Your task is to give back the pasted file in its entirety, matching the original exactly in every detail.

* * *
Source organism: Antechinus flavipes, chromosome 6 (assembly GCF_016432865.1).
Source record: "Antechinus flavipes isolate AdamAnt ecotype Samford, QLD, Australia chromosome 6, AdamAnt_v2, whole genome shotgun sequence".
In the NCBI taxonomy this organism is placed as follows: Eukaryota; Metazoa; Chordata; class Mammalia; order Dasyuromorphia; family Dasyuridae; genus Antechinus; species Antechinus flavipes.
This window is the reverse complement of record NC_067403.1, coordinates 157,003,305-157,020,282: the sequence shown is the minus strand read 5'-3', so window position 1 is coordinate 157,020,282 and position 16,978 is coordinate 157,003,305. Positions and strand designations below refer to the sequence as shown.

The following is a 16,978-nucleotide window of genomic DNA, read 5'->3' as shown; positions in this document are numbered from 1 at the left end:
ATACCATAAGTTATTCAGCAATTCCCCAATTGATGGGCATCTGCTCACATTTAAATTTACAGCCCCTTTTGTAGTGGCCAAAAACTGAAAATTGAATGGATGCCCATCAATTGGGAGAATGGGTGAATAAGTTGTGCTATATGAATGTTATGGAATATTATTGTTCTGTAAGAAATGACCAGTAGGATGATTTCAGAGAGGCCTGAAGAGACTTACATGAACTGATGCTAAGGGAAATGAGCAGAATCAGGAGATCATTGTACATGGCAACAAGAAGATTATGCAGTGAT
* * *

Source organism: Antechinus flavipes, chromosome 6 (assembly GCF_016432865.1).
Source record: "Antechinus flavipes isolate AdamAnt ecotype Samford, QLD, Australia chromosome 6, AdamAnt_v2, whole genome shotgun sequence".
In the NCBI taxonomy this organism is placed as follows: Eukaryota; Metazoa; Chordata; class Mammalia; order Dasyuromorphia; family Dasyuridae; genus Antechinus; species Antechinus flavipes.
This window is the reverse complement of record NC_067403.1, coordinates 157,003,305-157,020,282: the sequence shown is the minus strand read 5'-3', so window position 1 is coordinate 157,020,282 and position 16,978 is coordinate 157,003,305. Positions and strand designations below refer to the sequence as shown.

The following is a 16,978-nucleotide window of genomic DNA, read 5'->3' as shown; positions in this document are numbered from 1 at the left end:
ATACCATAAGTTATTCAGCAATTCCCCAATTGATGGGCATCTGCTCACATTTAAATTTACAGCCCCTTTTGTAGTGGCCAAAAACTGAAAATTGAATGGATGCCCATCAATTGGGAGAATGGGTGAATAAGTTGTGCTATATGAATGTTATGGAATATTATTGTTCTGTAAGAAATGACCAGTAGGATGATTTCAGAGAGGCCTGAAGAGACTTACATGAACTGATGCTAAGGGAAATGAGCAGAATCAGGAGATCATTGTACATGGCAACAAGAAGATTATGCAGTGAT